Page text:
Le 13 juillet 2017, les Autorités canadiennes en valeurs mobilières ont publié l’Avis 33-320 du personnel des ACVM – L’obligation de déposer des demandes d’inscription véridiques et exhaustives, rappelant aux parties prenantes les conséquences qu’entraîne le dépôt de demandes d’inscription fausses ou trompeuses. L’avis donne aussi des indications pour remplir le formulaire de demande. Les ACVM invitent les personnes physiques qui présentent une demande d’inscription à lire attentivement l’avis et à vérifier si elles respectent intégralement l’obligation de fournir des renseignements véridiques et exhaustifs dans leur demande. Les sociétés sont aussi invitées à évaluer leurs politiques en ce qui concerne les demandes qu’elles parrainent.
Une traduction de ce billet sera disponible prochainement.
On July 13, 2017, the Canadian Securities Administrators published CSA Staff Notice 33-320 The Requirement for True and Complete Applications for Registration, reminding stakeholders of the consequences of submitting false or misleading applications for registration. The Notice also provides guidance with respect to the completion of the application form. The CSA suggest that individual applicants carefully read the Notice and consider whether they are in full compliance with the obligation to provide true and complete information in their registration applications. Firms are also encouraged to assess their policies with respect to applications that they sponsor.
When is an Application False or Misleading?
False or misleading information in an application for registration raises concerns about an applicant’s integrity – one of the three criteria used by the CSA to determine an applicant’s suitability for registration. A registration application may be false or misleading, the CSA notes, when it:
- Includes information that is untrue;
- Omits relevant information;
- Provides vague information; or
- Mischaracterizes information.
Information provided on the application form or in materials provided in connection with the application, including correspondence or statements made during interviews with CSA Staff, may also cause an application to be false or misleading. That an applicant was careless or misunderstood the application form is not an adequate excuse for making a false or misleading statement.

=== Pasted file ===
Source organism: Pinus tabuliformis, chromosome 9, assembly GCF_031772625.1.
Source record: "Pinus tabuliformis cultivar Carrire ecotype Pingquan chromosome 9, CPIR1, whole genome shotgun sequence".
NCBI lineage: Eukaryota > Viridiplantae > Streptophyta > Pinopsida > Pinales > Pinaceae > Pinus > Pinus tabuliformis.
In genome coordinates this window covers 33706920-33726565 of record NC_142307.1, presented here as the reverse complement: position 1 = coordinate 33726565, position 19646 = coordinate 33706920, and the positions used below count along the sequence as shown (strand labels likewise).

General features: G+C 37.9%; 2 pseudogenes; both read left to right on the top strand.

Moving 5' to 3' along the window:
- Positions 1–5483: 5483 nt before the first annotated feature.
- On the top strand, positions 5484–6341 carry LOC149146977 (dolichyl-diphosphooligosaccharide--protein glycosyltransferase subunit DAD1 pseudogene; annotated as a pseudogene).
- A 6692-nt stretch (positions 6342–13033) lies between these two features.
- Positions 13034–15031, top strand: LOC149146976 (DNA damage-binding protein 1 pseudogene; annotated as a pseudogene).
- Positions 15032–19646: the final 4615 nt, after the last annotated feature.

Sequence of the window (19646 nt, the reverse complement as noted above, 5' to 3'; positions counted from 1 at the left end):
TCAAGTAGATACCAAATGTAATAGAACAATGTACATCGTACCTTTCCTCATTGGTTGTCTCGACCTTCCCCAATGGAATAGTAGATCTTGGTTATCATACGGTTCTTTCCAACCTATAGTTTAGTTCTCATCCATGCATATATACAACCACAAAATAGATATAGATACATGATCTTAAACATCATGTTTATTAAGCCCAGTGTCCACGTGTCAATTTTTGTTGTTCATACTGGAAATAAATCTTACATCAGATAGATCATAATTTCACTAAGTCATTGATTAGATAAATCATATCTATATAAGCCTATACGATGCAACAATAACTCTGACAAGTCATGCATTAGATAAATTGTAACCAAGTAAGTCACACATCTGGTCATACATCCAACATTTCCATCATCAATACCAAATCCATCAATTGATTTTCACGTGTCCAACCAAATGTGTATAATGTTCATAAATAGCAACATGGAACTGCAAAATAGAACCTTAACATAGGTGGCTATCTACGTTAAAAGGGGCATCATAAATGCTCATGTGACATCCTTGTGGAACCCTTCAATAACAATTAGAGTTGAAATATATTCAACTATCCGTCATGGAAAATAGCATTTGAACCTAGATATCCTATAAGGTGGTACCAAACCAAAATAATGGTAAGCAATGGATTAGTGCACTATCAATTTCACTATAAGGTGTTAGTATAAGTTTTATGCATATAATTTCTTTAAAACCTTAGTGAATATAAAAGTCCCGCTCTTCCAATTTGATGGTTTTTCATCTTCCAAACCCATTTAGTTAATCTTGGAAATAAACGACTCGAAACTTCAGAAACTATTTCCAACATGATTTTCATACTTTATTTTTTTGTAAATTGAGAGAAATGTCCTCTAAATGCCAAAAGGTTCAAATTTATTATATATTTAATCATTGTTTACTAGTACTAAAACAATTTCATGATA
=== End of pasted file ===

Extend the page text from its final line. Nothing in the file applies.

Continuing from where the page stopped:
Where it appears that a firm has been complicit in an applicant’s delivery of a false or misleading application, or has otherwise facilitated such an application through carelessness, the CSA may investigate the firm’s conduct and take regulatory action against the firm.
Ongoing Disclosure Obligations
Governed by National Instrument 33-109 Registration Information, applications for individual registration are submitted through the National Registration Database on Form 33-109F4 Registration of Individuals and Review of Permitted Individuals. Once an individual becomes registered, the disclosure obligation does not stop. Registrants are required to update the information included in their Form 33-109F4 by delivering a Form 33-109F5 Change of Registration Information in compliance with NI 33-109. Failure to do so is a breach of securities legislation and may also impugn the registrant’s suitability.
Consequences of Non-Disclosure
The Notice indicates that detrimental information included in an application will not automatically result in the refusal of the application or negatively affect the individual’s registration status. However, failure to disclose detrimental information is concerning to Staff and will likely result in further investigation. Ultimately, this could lead to a recommendation that the application be refused and, at very least, will mean that the application will take longer to review.
“Golden Rules” and Guidance
CSA Staff note that applicants should err on the side of disclosure when completing an application, always bearing in mind the following “golden rules”:
- Read the application form carefully.
- Complete the application form truthfully and with candour.
The Notice includes guidance with respect to frequent issues of non-disclosure, including that:
- Applicants should disclose business and employment activities, including those for which they were not compensated but otherwise had the appearance of business activities.
- Stating that an individual has left a job “to pursue other opportunities” where the applicant was actually fired or asked to resign is considered by Staff to be a misleading answer.
- Outstanding criminal charges are to be disclosed even if the applicant believes that he or she is innocent of such charges.
The guidance in the Notice should be considered as generally applicable to all registration-related documents that are to be delivered to the CSA under applicable securities laws. For further information, please see CSA Staff Notice 33-320 The Requirement for True and Complete Applications for Registration (July 13, 2017).